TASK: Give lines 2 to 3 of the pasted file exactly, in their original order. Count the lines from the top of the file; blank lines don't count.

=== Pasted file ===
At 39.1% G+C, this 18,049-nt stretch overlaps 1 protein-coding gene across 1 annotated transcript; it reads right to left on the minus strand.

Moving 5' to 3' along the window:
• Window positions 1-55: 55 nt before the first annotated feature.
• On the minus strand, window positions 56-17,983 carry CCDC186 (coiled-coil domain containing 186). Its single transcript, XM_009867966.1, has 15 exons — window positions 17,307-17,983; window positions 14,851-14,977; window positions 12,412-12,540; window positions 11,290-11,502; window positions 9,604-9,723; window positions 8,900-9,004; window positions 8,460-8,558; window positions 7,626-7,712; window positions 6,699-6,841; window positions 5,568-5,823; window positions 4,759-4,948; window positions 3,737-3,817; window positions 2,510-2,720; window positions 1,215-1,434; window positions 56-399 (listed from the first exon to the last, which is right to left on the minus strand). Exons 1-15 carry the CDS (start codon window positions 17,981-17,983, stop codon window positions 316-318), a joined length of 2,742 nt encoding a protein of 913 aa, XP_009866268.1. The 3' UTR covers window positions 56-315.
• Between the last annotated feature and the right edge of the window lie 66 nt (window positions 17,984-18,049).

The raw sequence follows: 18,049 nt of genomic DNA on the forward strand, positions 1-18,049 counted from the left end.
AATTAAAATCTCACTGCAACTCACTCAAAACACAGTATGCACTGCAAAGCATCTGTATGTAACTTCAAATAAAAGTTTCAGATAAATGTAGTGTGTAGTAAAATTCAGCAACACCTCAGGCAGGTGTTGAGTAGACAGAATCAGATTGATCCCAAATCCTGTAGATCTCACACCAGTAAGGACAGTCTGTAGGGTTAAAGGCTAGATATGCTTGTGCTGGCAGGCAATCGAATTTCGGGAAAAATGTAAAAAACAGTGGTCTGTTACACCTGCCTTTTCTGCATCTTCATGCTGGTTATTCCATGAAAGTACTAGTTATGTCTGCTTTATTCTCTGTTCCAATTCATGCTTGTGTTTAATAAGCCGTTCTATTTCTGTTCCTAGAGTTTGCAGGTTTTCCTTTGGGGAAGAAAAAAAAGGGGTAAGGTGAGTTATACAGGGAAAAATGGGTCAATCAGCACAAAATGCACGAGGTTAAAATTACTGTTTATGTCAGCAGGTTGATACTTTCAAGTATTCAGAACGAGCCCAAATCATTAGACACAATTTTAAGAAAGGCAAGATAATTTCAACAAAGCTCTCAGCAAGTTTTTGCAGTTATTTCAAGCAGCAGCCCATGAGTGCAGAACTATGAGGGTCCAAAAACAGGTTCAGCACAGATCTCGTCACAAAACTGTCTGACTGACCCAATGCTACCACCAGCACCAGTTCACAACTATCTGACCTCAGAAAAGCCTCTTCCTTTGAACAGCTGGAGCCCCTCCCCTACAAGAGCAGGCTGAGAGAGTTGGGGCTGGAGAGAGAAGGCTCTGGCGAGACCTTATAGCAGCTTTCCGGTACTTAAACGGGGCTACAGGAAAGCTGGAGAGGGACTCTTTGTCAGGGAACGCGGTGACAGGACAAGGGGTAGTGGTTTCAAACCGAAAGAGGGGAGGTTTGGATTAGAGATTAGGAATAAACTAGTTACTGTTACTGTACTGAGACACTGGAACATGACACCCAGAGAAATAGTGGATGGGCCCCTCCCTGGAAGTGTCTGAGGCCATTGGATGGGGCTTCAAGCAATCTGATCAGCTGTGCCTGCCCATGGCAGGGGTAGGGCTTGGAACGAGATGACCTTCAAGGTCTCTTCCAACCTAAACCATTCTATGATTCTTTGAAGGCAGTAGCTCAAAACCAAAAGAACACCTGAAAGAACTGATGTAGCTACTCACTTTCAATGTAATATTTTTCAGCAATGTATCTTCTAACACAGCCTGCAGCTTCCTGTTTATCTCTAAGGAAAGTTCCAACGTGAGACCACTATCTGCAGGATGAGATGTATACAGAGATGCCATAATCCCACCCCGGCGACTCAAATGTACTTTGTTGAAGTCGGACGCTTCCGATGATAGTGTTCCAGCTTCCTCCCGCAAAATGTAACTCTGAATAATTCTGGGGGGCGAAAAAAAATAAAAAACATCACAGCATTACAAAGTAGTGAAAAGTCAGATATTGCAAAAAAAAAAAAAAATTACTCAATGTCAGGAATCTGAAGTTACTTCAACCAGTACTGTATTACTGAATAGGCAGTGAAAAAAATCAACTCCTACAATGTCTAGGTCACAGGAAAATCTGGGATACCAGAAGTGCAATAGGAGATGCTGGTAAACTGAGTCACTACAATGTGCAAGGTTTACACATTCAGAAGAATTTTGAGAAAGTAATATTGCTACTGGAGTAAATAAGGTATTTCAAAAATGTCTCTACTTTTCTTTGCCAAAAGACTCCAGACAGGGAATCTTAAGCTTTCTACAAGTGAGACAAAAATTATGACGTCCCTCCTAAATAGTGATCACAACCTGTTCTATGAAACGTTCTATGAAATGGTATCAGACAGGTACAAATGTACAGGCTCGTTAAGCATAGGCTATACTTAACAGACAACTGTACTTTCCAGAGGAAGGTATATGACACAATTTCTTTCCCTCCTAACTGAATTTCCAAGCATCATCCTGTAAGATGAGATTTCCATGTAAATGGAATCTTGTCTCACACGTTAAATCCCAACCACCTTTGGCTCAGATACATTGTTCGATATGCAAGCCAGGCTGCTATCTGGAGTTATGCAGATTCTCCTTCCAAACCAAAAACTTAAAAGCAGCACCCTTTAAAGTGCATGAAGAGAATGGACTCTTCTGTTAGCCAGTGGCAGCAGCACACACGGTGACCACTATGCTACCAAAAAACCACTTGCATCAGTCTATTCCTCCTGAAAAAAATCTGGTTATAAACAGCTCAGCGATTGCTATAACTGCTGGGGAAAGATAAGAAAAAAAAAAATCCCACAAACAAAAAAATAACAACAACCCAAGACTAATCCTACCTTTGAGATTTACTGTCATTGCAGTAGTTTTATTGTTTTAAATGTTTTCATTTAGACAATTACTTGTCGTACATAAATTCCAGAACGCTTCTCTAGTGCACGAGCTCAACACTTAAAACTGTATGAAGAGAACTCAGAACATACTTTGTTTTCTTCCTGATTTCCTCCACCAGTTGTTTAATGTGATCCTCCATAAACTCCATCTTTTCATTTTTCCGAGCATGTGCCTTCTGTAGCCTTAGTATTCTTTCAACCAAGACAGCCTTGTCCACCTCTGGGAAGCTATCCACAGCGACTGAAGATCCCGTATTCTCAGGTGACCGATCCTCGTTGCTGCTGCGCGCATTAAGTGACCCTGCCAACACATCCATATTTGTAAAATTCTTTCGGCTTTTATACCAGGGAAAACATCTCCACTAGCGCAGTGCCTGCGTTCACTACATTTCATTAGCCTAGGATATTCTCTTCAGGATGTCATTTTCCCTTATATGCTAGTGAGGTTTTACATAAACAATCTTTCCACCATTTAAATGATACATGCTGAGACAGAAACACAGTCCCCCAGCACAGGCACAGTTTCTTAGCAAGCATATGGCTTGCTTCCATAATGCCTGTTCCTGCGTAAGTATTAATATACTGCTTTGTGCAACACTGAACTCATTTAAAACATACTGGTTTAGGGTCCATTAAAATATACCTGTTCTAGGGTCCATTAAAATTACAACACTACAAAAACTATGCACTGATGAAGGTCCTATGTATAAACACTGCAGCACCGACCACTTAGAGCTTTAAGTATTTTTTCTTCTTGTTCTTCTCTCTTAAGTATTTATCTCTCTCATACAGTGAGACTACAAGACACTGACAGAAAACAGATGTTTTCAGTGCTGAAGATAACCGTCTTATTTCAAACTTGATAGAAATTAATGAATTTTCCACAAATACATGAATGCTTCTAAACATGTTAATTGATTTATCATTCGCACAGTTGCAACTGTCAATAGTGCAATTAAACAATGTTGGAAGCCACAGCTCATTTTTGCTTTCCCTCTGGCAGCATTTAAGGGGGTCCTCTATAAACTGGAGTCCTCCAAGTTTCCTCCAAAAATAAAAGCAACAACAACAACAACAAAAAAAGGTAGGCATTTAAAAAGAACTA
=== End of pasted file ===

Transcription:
Moving 5' to 3' along the window:
• Window positions 1-55: 55 nt before the first annotated feature.